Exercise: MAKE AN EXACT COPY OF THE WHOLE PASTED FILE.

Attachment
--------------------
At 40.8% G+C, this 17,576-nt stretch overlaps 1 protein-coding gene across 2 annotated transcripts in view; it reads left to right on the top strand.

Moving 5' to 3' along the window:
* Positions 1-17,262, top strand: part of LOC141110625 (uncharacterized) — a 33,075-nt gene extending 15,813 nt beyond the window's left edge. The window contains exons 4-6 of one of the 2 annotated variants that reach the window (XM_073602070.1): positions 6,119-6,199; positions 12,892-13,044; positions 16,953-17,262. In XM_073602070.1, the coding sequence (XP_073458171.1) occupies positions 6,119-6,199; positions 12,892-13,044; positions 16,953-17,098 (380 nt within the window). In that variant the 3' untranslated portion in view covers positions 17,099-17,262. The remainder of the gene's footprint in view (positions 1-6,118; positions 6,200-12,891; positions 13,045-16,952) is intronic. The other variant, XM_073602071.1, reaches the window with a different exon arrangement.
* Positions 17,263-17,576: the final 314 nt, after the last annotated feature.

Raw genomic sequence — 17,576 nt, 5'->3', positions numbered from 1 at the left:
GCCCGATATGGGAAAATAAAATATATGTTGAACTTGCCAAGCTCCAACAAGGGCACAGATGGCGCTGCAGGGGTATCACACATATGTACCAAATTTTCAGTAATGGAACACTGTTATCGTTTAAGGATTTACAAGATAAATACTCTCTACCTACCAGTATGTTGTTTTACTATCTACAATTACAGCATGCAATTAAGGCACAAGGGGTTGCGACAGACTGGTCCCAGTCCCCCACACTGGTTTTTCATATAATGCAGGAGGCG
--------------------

At 40.8% G+C, this 17,576-nt stretch overlaps 1 protein-coding gene across 2 annotated transcripts in view; it reads left to right on the top strand.

Moving 5' to 3' along the window:
* Positions 1-17,262, top strand: part of LOC141110625 (uncharacterized) — a 33,075-nt gene extending 15,813 nt beyond the window's left edge. The window contains exons 4-6 of one of the 2 annotated variants that reach the window (XM_073602070.1): positions 6,119-6,199; positions 12,892-13,044; positions 16,953-17,262. In XM_073602070.1, the coding sequence (XP_073458171.1) occupies positions 6,119-6,199; positions 12,892-13,044; positions 16,953-17,098 (380 nt within the window). In that variant the 3' untranslated portion in view covers positions 17,099-17,262. The remainder of the gene's footprint in view (positions 1-6,118; positions 6,200-12,891; positions 13,045-16,952) is intronic. The other variant, XM_073602071.1, reaches the window with a different exon arrangement.
* Positions 17,263-17,576: the final 314 nt, after the last annotated feature.

Raw genomic sequence — 17,576 nt, 5'->3', positions numbered from 1 at the left:
GCCCGATATGGGAAAATAAAATATATGTTGAACTTGCCAAGCTCCAACAAGGGCACAGATGGCGCTGCAGGGGTATCACACATATGTACCAAATTTTCAGTAATGGAACACTGTTATCGTTTAAGGATTTACAAGATAAATACTCTCTACCTACCAGTATGTTGTTTTACTATCTACAATTACAGCATGCAATTAAGGCACAAGGGGTTGCGACAGACTGGTCCCAGTCCCCCACACTGGTTTTTCATATAATGCAGGAGGCG